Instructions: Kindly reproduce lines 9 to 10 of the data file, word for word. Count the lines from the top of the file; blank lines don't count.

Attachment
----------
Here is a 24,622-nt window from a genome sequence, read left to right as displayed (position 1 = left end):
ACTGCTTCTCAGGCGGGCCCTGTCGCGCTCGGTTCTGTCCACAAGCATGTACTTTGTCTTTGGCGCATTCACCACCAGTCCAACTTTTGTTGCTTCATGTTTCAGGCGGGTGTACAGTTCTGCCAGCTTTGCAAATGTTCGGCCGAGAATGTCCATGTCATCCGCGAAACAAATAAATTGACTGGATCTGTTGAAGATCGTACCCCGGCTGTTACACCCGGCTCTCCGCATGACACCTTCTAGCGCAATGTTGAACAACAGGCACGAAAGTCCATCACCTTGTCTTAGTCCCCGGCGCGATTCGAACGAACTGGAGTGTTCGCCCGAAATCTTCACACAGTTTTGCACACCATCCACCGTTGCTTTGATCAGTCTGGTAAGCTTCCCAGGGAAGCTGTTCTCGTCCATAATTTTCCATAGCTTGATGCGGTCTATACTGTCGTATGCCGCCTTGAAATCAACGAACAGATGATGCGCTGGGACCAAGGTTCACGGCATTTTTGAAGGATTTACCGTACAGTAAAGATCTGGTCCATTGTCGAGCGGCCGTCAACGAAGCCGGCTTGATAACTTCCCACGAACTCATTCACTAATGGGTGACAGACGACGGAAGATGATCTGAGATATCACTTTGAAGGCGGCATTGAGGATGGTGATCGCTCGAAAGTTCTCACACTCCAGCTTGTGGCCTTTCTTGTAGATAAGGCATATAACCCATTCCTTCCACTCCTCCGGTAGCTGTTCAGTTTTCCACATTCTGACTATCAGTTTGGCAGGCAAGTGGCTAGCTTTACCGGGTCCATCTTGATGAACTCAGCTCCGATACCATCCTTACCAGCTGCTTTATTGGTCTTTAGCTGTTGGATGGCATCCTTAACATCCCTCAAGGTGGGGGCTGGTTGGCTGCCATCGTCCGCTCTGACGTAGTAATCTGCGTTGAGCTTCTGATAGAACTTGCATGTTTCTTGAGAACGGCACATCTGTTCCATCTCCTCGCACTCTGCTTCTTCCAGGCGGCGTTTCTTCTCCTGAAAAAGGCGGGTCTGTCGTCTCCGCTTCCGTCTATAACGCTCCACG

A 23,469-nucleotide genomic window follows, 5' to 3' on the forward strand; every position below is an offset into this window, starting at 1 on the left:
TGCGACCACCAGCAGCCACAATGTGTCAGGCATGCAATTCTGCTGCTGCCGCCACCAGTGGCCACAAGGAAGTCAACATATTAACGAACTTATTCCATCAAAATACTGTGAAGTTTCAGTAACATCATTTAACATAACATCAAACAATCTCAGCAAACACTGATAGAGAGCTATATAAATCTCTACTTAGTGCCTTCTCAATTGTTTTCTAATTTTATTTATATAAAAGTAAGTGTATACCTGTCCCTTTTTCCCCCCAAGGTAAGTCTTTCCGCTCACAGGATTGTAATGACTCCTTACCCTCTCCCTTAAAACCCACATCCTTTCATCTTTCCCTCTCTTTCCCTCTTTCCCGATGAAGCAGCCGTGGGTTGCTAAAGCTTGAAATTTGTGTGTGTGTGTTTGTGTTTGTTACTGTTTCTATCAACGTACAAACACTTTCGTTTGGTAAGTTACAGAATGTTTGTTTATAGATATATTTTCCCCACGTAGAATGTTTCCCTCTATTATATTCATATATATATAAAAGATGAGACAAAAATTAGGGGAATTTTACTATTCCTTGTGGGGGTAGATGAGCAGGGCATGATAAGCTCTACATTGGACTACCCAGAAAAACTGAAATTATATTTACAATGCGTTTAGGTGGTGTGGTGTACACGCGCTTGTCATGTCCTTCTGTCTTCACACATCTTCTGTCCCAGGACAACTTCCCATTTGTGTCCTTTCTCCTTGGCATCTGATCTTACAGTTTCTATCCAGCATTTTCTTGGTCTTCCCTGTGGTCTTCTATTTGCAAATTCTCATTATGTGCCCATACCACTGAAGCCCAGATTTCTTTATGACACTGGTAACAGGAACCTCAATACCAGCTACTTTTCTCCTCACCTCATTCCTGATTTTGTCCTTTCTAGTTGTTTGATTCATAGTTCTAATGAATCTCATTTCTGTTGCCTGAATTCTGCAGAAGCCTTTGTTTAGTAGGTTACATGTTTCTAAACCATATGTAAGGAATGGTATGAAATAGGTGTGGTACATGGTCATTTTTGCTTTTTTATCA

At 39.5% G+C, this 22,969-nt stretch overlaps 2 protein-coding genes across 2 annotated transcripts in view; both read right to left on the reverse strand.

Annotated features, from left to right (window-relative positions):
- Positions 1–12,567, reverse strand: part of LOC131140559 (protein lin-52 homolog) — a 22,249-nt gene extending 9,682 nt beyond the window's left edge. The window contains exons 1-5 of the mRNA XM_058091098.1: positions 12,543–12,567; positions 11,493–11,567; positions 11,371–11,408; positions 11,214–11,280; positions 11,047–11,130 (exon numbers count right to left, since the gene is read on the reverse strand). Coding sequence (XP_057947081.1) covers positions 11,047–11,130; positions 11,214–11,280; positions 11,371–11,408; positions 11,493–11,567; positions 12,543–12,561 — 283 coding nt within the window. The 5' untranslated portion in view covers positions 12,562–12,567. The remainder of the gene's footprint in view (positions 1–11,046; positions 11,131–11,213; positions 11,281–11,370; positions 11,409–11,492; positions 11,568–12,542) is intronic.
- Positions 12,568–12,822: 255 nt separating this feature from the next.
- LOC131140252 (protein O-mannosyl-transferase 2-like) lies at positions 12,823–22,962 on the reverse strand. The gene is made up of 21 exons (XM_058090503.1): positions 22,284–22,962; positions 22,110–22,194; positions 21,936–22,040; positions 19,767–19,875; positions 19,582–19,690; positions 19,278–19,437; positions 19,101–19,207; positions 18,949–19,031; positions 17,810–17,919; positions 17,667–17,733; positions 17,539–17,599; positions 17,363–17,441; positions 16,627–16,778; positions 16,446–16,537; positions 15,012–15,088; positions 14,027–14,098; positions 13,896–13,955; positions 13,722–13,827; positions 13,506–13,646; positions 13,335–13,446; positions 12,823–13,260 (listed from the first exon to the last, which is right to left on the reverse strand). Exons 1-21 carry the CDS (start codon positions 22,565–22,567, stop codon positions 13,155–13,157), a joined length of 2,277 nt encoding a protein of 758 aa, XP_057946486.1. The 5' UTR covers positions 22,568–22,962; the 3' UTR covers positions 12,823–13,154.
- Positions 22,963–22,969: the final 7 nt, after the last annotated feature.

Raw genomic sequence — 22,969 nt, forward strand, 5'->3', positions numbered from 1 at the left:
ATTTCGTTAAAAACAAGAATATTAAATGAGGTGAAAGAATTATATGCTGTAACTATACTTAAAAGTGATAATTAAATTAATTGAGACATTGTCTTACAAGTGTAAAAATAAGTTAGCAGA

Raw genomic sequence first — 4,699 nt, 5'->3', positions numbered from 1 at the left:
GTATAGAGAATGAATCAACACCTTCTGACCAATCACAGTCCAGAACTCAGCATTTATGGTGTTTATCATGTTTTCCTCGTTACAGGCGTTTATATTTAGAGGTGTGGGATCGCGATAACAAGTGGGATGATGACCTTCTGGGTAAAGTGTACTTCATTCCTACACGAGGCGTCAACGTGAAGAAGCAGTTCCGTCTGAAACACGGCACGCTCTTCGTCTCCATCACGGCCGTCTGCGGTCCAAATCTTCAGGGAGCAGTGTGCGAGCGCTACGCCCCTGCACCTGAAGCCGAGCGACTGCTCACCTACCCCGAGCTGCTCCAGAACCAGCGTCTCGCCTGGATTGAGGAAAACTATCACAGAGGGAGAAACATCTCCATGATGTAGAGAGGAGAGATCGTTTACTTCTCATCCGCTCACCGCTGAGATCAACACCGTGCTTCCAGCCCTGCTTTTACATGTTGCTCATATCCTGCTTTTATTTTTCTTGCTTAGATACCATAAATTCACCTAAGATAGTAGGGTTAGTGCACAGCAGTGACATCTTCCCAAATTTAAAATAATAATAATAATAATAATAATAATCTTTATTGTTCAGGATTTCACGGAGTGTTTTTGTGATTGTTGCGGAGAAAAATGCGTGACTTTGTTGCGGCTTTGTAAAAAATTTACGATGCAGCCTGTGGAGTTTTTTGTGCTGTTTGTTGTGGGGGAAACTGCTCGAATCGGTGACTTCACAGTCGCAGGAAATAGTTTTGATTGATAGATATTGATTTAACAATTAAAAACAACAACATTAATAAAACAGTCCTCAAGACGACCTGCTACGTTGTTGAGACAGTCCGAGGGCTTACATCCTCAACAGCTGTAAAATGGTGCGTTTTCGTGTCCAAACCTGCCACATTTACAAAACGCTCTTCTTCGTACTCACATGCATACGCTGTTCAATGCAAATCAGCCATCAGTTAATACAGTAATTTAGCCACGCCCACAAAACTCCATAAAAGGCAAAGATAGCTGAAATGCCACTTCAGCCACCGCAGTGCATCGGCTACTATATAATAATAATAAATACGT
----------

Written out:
- LOC131140252 (protein O-mannosyl-transferase 2-like) lies at positions 12,823–22,962 on the reverse strand. The gene is made up of 21 exons (XM_058090503.1): positions 22,284–22,962; positions 22,110–22,194; positions 21,936–22,040; positions 19,767–19,875; positions 19,582–19,690; positions 19,278–19,437; positions 19,101–19,207; positions 18,949–19,031; positions 17,810–17,919; positions 17,667–17,733; positions 17,539–17,599; positions 17,363–17,441; positions 16,627–16,778; positions 16,446–16,537; positions 15,012–15,088; positions 14,027–14,098; positions 13,896–13,955; positions 13,722–13,827; positions 13,506–13,646; positions 13,335–13,446; positions 12,823–13,260 (listed from the first exon to the last, which is right to left on the reverse strand). Exons 1-21 carry the CDS (start codon positions 22,565–22,567, stop codon positions 13,155–13,157), a joined length of 2,277 nt encoding a protein of 758 aa, XP_057946486.1. The 5' UTR covers positions 22,568–22,962; the 3' UTR covers positions 12,823–13,154.
- Positions 22,963–22,969: the final 7 nt, after the last annotated feature.